Bank Charges: We highlighted instances of charges appearing on customer GLs [general ledgers], which, by our understanding, should not have occurred. We asked for explanations, remedies, and urged our partner to initiate an investigation into these matters.
Underpayments: We discussed instances of underpayments, underscoring the need for prompt and fair resolutions to these discrepancies.
Rebate Revenue Withholding: We delved into the matter of revenue withholding. We firmly believe that this issue has not only impacted our partnership but has also had adverse effects on our valued fintech customers.
Reconciliation Challenges: We laid bare the challenges we’ve faced in the reconciliation process and our need for response and resolution to open processing incidents and data feed requests. These are crucial issues for us to conduct effective reconciliations. To clarify, our concern is not that this has simply been a challenge. It is that, in addition to this being a challenge, we were stressing the need for increased attention and resources.”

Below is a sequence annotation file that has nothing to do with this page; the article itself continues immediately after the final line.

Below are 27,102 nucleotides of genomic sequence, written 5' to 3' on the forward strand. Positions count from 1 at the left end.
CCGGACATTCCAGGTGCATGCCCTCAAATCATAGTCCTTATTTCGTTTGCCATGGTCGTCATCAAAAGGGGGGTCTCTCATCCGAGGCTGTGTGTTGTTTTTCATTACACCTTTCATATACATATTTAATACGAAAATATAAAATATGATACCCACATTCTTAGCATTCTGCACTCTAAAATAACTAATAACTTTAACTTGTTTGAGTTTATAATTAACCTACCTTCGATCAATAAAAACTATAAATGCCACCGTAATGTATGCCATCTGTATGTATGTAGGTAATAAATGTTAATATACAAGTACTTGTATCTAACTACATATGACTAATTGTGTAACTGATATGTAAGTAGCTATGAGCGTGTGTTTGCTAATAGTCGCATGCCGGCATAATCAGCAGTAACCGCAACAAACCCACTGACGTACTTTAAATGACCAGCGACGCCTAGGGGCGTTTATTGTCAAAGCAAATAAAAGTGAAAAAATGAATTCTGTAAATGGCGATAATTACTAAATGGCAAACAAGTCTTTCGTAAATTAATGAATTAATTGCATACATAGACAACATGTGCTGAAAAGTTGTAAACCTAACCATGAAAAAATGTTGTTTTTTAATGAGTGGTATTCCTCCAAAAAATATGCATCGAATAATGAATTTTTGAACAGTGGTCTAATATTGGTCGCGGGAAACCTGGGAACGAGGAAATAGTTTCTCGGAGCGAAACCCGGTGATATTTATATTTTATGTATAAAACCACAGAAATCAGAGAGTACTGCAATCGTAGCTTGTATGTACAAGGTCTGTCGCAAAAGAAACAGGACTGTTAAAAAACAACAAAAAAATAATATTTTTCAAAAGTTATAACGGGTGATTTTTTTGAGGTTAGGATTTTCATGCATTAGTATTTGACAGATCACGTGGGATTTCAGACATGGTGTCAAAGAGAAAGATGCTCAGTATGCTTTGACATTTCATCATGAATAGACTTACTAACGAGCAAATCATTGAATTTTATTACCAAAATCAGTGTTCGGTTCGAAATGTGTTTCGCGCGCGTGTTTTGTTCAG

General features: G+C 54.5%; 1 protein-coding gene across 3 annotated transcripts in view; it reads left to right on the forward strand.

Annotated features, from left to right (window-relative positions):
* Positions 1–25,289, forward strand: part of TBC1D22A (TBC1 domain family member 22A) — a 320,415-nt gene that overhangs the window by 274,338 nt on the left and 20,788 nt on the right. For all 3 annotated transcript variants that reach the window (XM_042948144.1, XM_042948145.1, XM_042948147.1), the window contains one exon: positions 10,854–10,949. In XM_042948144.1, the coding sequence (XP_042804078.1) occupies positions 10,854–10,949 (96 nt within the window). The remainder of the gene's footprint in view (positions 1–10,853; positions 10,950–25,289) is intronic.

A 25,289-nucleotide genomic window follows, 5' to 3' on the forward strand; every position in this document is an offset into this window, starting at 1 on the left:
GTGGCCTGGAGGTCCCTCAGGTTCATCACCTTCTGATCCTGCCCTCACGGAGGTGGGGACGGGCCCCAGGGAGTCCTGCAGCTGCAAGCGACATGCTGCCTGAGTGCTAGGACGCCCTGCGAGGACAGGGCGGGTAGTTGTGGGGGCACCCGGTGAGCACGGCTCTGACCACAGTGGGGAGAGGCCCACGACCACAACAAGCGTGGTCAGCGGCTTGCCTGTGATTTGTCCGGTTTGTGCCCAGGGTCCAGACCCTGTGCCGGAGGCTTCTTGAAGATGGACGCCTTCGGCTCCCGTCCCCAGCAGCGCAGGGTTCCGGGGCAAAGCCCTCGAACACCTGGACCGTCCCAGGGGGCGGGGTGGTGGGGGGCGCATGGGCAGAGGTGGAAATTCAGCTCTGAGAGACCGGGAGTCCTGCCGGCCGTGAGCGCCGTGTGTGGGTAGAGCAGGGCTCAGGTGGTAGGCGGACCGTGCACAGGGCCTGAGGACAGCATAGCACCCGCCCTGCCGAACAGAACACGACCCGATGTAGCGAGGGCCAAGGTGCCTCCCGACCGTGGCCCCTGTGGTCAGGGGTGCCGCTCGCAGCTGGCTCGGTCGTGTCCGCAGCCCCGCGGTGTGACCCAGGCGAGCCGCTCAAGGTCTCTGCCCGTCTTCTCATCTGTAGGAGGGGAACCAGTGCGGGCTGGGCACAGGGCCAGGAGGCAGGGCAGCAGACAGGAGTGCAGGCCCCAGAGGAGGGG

Solid Claps Back At FTV, Goes On PR Offensive
Facing allegations of fraud and an attempt to recoup $61 million from its Series B lead investor FTV, Solid and its cofounders Arjun Thyagarajan and Raghav Lal are going on the offensive.
In a counterclaim filed last week against FTV and FTV partner Robert Anderson personally, Solid describes FTV as “an aggressive private equity firm” that is “resorting to made-up claims of fraud, threats, and strong-armed tactics to try to get its money back.”
The crux of Solid’s counterclaim is that FTV did thorough due diligence prior to deciding to invest, including having “full access” to Solid’s data, the opportunity to interview clients and bank partners, and the chance to review customer contracts, invoices, bank statements, activity logs (including API call logs), and detailed financial information.
According to Solid’s counterclaim, the diligence process spanned about two months, and FTV retained six outside specialist firms to assist in the process, including legal, regulatory, management, market, ESG, and accounting firms.
The lengthy due diligence process culminated in a report which, Solid’s suit says, contradicts many of FTV’s claims.